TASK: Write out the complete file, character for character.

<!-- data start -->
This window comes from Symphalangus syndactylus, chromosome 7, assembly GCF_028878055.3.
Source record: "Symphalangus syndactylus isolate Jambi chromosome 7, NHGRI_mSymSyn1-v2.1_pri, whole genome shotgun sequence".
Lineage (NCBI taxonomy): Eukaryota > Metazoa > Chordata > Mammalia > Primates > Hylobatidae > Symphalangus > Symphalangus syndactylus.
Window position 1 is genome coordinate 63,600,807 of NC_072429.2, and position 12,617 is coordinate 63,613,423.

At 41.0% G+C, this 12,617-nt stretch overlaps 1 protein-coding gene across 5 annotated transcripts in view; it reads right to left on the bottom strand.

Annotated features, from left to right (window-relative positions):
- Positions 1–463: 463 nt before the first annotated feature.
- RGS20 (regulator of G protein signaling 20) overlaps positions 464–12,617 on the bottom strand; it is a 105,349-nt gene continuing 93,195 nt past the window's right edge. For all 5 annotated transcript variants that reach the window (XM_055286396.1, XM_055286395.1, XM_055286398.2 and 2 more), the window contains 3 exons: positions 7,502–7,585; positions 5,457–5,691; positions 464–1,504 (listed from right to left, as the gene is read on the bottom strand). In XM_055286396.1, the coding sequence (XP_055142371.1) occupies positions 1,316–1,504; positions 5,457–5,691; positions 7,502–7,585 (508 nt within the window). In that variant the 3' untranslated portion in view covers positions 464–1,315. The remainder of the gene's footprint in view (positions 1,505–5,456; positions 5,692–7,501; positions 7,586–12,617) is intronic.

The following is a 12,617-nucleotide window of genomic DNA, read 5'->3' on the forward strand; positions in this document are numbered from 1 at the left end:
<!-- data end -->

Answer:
This window comes from Symphalangus syndactylus, chromosome 7, assembly GCF_028878055.3.
Source record: "Symphalangus syndactylus isolate Jambi chromosome 7, NHGRI_mSymSyn1-v2.1_pri, whole genome shotgun sequence".
Lineage (NCBI taxonomy): Eukaryota > Metazoa > Chordata > Mammalia > Primates > Hylobatidae > Symphalangus > Symphalangus syndactylus.
Window position 1 is genome coordinate 63,600,807 of NC_072429.2, and position 12,617 is coordinate 63,613,423.

At 41.0% G+C, this 12,617-nt stretch overlaps 1 protein-coding gene across 5 annotated transcripts in view; it reads right to left on the bottom strand.

Annotated features, from left to right (window-relative positions):
- Positions 1–463: 463 nt before the first annotated feature.
- RGS20 (regulator of G protein signaling 20) overlaps positions 464–12,617 on the bottom strand; it is a 105,349-nt gene continuing 93,195 nt past the window's right edge. For all 5 annotated transcript variants that reach the window (XM_055286396.1, XM_055286395.1, XM_055286398.2 and 2 more), the window contains 3 exons: positions 7,502–7,585; positions 5,457–5,691; positions 464–1,504 (listed from right to left, as the gene is read on the bottom strand). In XM_055286396.1, the coding sequence (XP_055142371.1) occupies positions 1,316–1,504; positions 5,457–5,691; positions 7,502–7,585 (508 nt within the window). In that variant the 3' untranslated portion in view covers positions 464–1,315. The remainder of the gene's footprint in view (positions 1,505–5,456; positions 5,692–7,501; positions 7,586–12,617) is intronic.

The following is a 12,617-nucleotide window of genomic DNA, read 5'->3' on the forward strand; positions in this document are numbered from 1 at the left end: